Whether you are building a professional career in photography, or simply pursuing a passion, some shots are simply compulsory. Here are 10 types of photo that every photographer should learn how to make.
My very first assignment at photography school was to make a self-portrait. I was not happy. In my opinion, it was a huge waste of time. I wanted to photograph action, news, and journalism, not myself. What I didn’t realize was how difficult self-portraits actually are, and what they mean when they are done well.
A self-portrait is a portrait of your soul. Not in a mystical sense, but in a true to nature sense. Who are you really and how do you sum that up in a fraction of a second? I fumbled along and made two epically bad photographs for my assignment, never really slowing down long enough to consider the meaning behind them. Then I saw a few examples by photographers far more skilled than I, and I understood. With patience, practice, and a lot of contemplative thought, someone could truly capture the nature of themselves.
“A self-portrait is a portrait of your soul.”
Making portraits is a must-have photographic ability, and it’s a lot of fun. So, grab a friend, a family member, someone you know and love, and make a real portrait. Test your knowledge of your craft by thinking about light, lens, camera angle, and crop. You might also need to think about how you are going to put your subject at ease.
Take point number two and repeat with a total stranger. This is where real photography begins. Approaching a total stranger and asking if you can photograph them is often an uncomfortable, sometimes terrifying, endeavor for many people, but for photographers, it comes with the territory. You’ll need to prepare for rejection. It will happen and it never feels good, but you just have to swallow it and move on. The more you practice this photo type, the easier it will become.
This doesn’t have to be a far-flung location. It could be an urban landscape, a city park, an empty field, anywhere! The goal is to try to make an image that reflects what it feels like to SEE a particular landscape. How does it FEEL to stand on the edge of the Grand Canyon? Or a Walmart parking lot?
“Make an image that reflects what it feels like to SEE a particular landscape.”
The Time Exposure
Having this photography technique at your fingertips is invaluable. Most people think time exposures are for waterfalls or star trails, etc., and that’s true, but you can also do time exposures in urban environments and locations packed with people.
The Action Shot
Shooting a peak action moment is more difficult than it looks. The idea of freezing real-life moments was what ushered in the 35mm revolution to begin with. Modern cameras have shutter speeds of up to 8000th of a second. Why not test out what this kind of speed can do for you? Try photographing a sporting event, falling rain, a car race, surfing, or your parents practicing aikido. Anything with fast movement!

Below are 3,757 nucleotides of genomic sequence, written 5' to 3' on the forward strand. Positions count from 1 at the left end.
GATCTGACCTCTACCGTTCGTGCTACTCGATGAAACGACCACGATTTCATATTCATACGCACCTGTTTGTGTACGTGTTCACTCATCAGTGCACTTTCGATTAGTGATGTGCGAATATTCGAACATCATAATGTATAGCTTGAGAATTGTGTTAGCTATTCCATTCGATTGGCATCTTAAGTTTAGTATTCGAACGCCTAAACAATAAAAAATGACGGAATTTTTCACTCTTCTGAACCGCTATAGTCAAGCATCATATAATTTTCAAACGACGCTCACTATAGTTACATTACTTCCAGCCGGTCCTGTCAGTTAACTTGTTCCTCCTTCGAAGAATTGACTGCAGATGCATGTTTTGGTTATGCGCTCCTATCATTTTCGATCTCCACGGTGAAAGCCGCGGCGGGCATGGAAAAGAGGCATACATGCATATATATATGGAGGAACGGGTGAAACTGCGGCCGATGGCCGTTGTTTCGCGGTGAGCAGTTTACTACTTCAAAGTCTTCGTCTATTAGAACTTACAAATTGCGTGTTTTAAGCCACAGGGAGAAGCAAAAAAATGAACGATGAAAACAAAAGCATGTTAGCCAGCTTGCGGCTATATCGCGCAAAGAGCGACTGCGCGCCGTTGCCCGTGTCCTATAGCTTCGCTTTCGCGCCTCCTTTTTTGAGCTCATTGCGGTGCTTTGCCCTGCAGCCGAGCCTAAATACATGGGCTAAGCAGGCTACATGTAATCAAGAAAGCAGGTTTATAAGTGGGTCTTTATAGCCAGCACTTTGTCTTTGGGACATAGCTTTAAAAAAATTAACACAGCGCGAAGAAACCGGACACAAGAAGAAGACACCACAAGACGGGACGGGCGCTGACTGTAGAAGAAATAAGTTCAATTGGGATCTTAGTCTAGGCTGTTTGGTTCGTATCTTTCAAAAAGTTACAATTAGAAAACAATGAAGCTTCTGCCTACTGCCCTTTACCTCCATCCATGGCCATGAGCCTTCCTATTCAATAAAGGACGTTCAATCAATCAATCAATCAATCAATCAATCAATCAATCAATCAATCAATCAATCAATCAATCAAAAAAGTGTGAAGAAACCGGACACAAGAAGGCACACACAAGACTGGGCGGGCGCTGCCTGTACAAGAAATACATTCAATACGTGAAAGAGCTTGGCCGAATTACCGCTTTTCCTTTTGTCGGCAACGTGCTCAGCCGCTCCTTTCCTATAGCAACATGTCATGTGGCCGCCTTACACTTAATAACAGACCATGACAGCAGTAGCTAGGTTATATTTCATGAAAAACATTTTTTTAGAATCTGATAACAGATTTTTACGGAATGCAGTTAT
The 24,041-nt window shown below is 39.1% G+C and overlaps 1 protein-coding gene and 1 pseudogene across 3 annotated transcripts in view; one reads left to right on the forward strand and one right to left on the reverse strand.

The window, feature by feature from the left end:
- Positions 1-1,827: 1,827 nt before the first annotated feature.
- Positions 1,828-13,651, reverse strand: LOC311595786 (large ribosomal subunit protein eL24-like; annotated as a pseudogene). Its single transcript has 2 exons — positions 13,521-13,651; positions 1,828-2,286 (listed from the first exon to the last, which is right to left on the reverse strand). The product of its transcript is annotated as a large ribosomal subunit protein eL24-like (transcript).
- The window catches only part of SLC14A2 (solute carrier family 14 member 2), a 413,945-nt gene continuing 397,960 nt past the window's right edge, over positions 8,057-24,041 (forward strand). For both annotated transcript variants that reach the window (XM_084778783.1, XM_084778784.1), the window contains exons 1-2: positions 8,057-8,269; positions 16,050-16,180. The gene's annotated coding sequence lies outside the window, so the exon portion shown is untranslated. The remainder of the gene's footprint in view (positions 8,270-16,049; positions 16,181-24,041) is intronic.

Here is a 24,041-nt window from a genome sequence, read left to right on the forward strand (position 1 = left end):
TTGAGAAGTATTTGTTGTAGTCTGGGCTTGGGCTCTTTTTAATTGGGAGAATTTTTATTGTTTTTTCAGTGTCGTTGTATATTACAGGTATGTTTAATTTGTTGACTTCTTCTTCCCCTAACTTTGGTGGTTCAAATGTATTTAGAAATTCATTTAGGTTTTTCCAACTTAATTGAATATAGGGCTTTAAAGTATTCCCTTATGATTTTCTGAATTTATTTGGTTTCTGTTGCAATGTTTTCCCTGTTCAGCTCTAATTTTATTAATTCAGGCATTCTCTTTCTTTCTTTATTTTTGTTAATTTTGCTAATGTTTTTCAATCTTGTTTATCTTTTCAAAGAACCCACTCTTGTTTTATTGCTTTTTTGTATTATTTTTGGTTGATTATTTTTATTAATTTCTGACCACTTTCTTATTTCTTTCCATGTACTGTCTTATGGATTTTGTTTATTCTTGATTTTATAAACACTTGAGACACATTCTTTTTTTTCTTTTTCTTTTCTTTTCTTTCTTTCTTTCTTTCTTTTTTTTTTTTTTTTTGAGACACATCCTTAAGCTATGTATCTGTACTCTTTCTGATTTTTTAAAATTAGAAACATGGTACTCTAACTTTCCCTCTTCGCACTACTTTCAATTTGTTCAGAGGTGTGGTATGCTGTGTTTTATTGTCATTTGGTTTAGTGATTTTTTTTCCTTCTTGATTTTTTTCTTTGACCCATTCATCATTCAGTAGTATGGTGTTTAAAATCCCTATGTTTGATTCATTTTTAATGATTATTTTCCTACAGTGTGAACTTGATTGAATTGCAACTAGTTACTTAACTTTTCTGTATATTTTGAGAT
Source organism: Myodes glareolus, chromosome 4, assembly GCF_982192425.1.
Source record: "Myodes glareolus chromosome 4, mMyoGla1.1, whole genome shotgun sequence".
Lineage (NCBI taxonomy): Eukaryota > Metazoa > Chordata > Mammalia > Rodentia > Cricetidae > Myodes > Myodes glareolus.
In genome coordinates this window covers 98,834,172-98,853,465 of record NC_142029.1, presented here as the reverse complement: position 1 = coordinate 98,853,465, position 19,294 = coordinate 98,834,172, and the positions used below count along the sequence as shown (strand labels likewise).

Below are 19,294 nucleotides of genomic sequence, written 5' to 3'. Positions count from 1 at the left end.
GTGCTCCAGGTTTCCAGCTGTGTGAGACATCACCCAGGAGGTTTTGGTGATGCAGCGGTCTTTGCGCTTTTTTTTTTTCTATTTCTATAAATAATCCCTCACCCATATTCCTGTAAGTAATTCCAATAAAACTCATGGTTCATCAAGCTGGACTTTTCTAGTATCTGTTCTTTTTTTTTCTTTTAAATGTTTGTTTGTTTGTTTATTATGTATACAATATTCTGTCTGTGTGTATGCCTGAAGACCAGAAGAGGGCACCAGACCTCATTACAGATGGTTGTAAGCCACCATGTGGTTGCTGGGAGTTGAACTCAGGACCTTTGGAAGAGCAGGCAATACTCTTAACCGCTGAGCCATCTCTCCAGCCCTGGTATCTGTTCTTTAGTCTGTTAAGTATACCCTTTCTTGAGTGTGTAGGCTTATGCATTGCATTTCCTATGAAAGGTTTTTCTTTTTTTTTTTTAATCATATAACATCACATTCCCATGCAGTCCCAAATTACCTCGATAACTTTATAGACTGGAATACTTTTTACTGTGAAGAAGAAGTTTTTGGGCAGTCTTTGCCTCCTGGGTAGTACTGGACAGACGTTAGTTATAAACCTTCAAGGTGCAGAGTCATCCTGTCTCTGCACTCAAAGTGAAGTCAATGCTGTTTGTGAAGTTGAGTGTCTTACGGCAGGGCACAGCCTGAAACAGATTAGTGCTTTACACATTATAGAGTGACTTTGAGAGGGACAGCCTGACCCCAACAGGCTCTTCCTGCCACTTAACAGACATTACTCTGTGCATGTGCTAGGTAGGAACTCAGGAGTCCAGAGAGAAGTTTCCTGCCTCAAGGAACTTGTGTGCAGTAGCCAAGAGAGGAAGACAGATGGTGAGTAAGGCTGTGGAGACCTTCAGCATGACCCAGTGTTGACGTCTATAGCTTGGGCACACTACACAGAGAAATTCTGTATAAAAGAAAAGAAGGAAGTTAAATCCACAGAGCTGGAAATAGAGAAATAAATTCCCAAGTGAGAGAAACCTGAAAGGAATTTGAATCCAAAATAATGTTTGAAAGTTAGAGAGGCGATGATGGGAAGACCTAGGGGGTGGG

The Multiple Exposure
Most cameras have a strange looking double rectangle setting that many of us never use. Well, now it’s time to use it. The multiple exposure technique records multiple images on to one piece of film or one digital file. You can use a tripod for extra stability, or you could do what I do and handhold your multiple exposures, allowing for chance to play a part.
The Layered Wide-Angle Image
The vast majority of photographers working today use some version of a wide-angle lens, in many cases, as their primary lens. The 17-35mm or the 24-105, or the 20mm, 24mm, 28mm, or even 35mm.
Many people think the only reason to use a wide-angle lens is to take in a wide-angle view, but this is only partially true. Yes, a wide-angle lens gives you a wide-angle view, but it can also give you so much more. One of the best uses of a wide-angle lens is to build depth in an image. You do this by staying at the same level as your subject and then attempting to “layer up” the image by capturing a strong foreground, mid-ground, and background all at the exact same time. If done correctly, this technique gives a sense of dimension unlike any other.
The Close-Up or Detail
Even if you don’t own a macro lens, this photography technique and style of image is one you should know and be comfortable with. Detail images are often fun, easy, and can really help you tie a story together, or get started on those days when you have trouble making solid images.
“Close-up detail images can really help you tie a story together.”
Good close ups could include faces, hands, toes, textures, colors, walls, or anything else that allows you to get up close and personal. These photo types tend to be simple and graphic, two ingredients that describe many of the best book covers.
The Panning Shot
Adding a sense of drama and motion to a static image is one of the best tricks you can learn. Start by trying a panning image. Slow down your shutter speed and then focus on a moving object. Try to pan your camera at the same speed as the subject. If done correctly, the subject will be tack sharp and the rest of the frame will be blurry. Expect to have many close calls or slightly out of focus images, but keep practicing and you’ll refine your photography technique.
Which of these 10 types of photographs have you already mastered? Which will you try next? Let us know in the comments below.
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